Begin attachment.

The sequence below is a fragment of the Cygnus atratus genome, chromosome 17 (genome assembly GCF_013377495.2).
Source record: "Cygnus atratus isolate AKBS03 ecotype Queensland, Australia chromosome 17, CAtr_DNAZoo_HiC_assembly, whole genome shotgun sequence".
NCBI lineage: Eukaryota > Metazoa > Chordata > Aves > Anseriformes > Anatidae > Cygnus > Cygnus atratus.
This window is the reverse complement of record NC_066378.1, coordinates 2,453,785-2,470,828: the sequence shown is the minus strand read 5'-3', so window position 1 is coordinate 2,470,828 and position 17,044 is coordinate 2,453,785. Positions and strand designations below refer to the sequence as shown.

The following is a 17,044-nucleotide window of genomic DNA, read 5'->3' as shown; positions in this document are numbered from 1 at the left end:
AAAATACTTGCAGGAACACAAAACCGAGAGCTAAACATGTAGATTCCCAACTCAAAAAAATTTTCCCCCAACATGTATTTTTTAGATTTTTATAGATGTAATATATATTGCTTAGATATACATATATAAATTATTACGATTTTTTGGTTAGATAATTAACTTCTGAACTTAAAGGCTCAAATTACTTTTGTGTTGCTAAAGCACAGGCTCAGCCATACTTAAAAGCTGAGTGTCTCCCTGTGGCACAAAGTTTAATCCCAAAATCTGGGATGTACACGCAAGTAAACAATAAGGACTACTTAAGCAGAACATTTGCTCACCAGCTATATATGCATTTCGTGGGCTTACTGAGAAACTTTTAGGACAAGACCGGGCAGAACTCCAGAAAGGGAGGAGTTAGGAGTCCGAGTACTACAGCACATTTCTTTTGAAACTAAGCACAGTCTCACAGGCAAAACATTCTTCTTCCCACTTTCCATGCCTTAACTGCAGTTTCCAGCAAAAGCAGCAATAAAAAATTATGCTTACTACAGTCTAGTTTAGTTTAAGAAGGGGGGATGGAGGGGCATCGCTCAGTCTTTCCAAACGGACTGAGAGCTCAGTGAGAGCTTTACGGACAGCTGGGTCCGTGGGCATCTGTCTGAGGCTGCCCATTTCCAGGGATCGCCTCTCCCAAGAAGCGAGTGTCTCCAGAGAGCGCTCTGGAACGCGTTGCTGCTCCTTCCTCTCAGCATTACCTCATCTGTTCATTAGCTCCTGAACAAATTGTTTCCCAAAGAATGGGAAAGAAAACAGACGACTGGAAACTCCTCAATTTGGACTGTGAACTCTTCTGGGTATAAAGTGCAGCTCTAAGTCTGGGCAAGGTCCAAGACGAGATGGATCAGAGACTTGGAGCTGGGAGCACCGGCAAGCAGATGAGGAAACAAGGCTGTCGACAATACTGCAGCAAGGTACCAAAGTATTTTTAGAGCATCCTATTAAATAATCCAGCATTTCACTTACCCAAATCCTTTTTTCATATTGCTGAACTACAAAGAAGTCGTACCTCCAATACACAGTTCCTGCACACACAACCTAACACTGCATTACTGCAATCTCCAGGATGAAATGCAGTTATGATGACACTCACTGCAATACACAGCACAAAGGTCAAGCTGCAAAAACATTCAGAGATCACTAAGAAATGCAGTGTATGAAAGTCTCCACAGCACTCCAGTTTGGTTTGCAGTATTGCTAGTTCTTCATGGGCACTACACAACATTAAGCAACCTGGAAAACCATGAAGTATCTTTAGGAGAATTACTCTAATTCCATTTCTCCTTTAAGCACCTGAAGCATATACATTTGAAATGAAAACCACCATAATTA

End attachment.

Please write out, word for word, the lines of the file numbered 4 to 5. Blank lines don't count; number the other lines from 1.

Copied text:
This window is the reverse complement of record NC_066378.1, coordinates 2,453,785-2,470,828: the sequence shown is the minus strand read 5'-3', so window position 1 is coordinate 2,470,828 and position 17,044 is coordinate 2,453,785. Positions and strand designations below refer to the sequence as shown.

The following is a 17,044-nucleotide window of genomic DNA, read 5'->3' as shown; positions in this document are numbered from 1 at the left end: